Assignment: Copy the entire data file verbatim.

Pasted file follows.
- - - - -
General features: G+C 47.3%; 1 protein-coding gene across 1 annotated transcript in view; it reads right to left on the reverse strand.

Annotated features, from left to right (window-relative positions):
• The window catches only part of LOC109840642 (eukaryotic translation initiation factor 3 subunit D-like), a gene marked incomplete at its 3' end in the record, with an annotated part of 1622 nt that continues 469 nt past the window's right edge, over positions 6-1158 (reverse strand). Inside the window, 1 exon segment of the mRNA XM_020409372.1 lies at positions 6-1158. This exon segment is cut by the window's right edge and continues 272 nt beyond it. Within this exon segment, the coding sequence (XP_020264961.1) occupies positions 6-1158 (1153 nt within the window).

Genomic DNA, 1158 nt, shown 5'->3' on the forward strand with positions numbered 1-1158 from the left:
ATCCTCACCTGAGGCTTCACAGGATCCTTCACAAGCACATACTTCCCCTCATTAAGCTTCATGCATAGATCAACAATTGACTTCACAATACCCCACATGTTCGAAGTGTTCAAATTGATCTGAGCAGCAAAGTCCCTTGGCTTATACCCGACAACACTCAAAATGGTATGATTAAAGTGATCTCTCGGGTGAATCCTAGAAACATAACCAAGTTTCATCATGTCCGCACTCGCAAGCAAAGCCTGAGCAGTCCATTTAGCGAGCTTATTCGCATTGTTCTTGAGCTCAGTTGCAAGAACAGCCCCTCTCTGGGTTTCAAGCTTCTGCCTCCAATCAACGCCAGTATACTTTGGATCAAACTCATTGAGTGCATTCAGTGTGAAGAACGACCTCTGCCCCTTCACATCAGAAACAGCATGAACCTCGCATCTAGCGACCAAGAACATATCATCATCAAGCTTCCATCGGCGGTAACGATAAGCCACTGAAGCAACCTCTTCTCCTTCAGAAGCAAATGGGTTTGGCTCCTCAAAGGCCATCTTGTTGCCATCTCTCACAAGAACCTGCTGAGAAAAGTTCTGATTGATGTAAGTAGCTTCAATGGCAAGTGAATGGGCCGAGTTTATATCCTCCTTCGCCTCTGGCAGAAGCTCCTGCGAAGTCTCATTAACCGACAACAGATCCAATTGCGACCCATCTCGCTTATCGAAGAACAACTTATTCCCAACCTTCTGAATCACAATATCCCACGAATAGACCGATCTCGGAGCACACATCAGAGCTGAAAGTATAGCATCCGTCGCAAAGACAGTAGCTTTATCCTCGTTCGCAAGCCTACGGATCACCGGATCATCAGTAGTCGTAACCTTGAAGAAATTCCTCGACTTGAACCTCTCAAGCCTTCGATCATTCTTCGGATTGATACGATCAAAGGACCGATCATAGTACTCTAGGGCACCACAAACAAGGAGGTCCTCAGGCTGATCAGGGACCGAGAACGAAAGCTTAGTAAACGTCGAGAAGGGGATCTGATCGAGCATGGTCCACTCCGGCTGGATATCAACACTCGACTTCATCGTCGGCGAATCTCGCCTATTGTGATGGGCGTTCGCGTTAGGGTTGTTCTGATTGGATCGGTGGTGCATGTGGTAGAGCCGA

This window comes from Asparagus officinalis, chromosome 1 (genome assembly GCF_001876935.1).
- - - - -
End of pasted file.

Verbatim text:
General features: G+C 47.3%; 1 protein-coding gene across 1 annotated transcript in view; it reads right to left on the reverse strand.

Annotated features, from left to right (window-relative positions):
• The window catches only part of LOC109840642 (eukaryotic translation initiation factor 3 subunit D-like), a gene marked incomplete at its 3' end in the record, with an annotated part of 1622 nt that continues 469 nt past the window's right edge, over positions 6-1158 (reverse strand). Inside the window, 1 exon segment of the mRNA XM_020409372.1 lies at positions 6-1158. This exon segment is cut by the window's right edge and continues 272 nt beyond it. Within this exon segment, the coding sequence (XP_020264961.1) occupies positions 6-1158 (1153 nt within the window).

Genomic DNA, 1158 nt, shown 5'->3' on the forward strand with positions numbered 1-1158 from the left:
ATCCTCACCTGAGGCTTCACAGGATCCTTCACAAGCACATACTTCCCCTCATTAAGCTTCATGCATAGATCAACAATTGACTTCACAATACCCCACATGTTCGAAGTGTTCAAATTGATCTGAGCAGCAAAGTCCCTTGGCTTATACCCGACAACACTCAAAATGGTATGATTAAAGTGATCTCTCGGGTGAATCCTAGAAACATAACCAAGTTTCATCATGTCCGCACTCGCAAGCAAAGCCTGAGCAGTCCATTTAGCGAGCTTATTCGCATTGTTCTTGAGCTCAGTTGCAAGAACAGCCCCTCTCTGGGTTTCAAGCTTCTGCCTCCAATCAACGCCAGTATACTTTGGATCAAACTCATTGAGTGCATTCAGTGTGAAGAACGACCTCTGCCCCTTCACATCAGAAACAGCATGAACCTCGCATCTAGCGACCAAGAACATATCATCATCAAGCTTCCATCGGCGGTAACGATAAGCCACTGAAGCAACCTCTTCTCCTTCAGAAGCAAATGGGTTTGGCTCCTCAAAGGCCATCTTGTTGCCATCTCTCACAAGAACCTGCTGAGAAAAGTTCTGATTGATGTAAGTAGCTTCAATGGCAAGTGAATGGGCCGAGTTTATATCCTCCTTCGCCTCTGGCAGAAGCTCCTGCGAAGTCTCATTAACCGACAACAGATCCAATTGCGACCCATCTCGCTTATCGAAGAACAACTTATTCCCAACCTTCTGAATCACAATATCCCACGAATAGACCGATCTCGGAGCACACATCAGAGCTGAAAGTATAGCATCCGTCGCAAAGACAGTAGCTTTATCCTCGTTCGCAAGCCTACGGATCACCGGATCATCAGTAGTCGTAACCTTGAAGAAATTCCTCGACTTGAACCTCTCAAGCCTTCGATCATTCTTCGGATTGATACGATCAAAGGACCGATCATAGTACTCTAGGGCACCACAAACAAGGAGGTCCTCAGGCTGATCAGGGACCGAGAACGAAAGCTTAGTAAACGTCGAGAAGGGGATCTGATCGAGCATGGTCCACTCCGGCTGGATATCAACACTCGACTTCATCGTCGGCGAATCTCGCCTATTGTGATGGGCGTTCGCGTTAGGGTTGTTCTGATTGGATCGGTGGTGCATGTGGTAGAGCCGA

This window comes from Asparagus officinalis, chromosome 1 (genome assembly GCF_001876935.1).